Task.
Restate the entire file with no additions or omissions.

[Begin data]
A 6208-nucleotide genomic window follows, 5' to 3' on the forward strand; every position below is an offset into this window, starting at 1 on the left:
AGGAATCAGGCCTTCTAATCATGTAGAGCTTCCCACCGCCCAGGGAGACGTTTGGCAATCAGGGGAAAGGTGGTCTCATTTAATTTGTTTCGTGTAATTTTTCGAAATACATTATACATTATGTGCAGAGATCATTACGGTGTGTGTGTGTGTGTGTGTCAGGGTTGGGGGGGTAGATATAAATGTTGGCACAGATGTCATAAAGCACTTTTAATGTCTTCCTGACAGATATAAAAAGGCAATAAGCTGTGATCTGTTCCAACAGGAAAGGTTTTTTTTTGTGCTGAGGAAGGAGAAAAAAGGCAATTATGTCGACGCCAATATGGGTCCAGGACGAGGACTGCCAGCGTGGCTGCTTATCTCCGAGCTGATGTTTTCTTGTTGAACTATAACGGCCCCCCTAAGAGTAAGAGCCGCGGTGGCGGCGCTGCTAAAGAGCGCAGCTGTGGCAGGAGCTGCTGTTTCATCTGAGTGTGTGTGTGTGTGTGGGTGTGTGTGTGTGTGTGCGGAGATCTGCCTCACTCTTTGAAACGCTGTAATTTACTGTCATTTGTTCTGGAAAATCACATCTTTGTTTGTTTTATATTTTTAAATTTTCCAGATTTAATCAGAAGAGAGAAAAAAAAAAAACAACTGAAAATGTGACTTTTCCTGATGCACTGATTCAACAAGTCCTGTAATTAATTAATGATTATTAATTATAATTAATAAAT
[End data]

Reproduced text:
A 6208-nucleotide genomic window follows, 5' to 3' on the forward strand; every position below is an offset into this window, starting at 1 on the left:
AGGAATCAGGCCTTCTAATCATGTAGAGCTTCCCACCGCCCAGGGAGACGTTTGGCAATCAGGGGAAAGGTGGTCTCATTTAATTTGTTTCGTGTAATTTTTCGAAATACATTATACATTATGTGCAGAGATCATTACGGTGTGTGTGTGTGTGTGTGTCAGGGTTGGGGGGGTAGATATAAATGTTGGCACAGATGTCATAAAGCACTTTTAATGTCTTCCTGACAGATATAAAAAGGCAATAAGCTGTGATCTGTTCCAACAGGAAAGGTTTTTTTTTGTGCTGAGGAAGGAGAAAAAAGGCAATTATGTCGACGCCAATATGGGTCCAGGACGAGGACTGCCAGCGTGGCTGCTTATCTCCGAGCTGATGTTTTCTTGTTGAACTATAACGGCCCCCCTAAGAGTAAGAGCCGCGGTGGCGGCGCTGCTAAAGAGCGCAGCTGTGGCAGGAGCTGCTGTTTCATCTGAGTGTGTGTGTGTGTGTGGGTGTGTGTGTGTGTGTGCGGAGATCTGCCTCACTCTTTGAAACGCTGTAATTTACTGTCATTTGTTCTGGAAAATCACATCTTTGTTTGTTTTATATTTTTAAATTTTCCAGATTTAATCAGAAGAGAGAAAAAAAAAAAACAACTGAAAATGTGACTTTTCCTGATGCACTGATTCAACAAGTCCTGTAATTAATTAATGATTATTAATTATAATTAATAAAT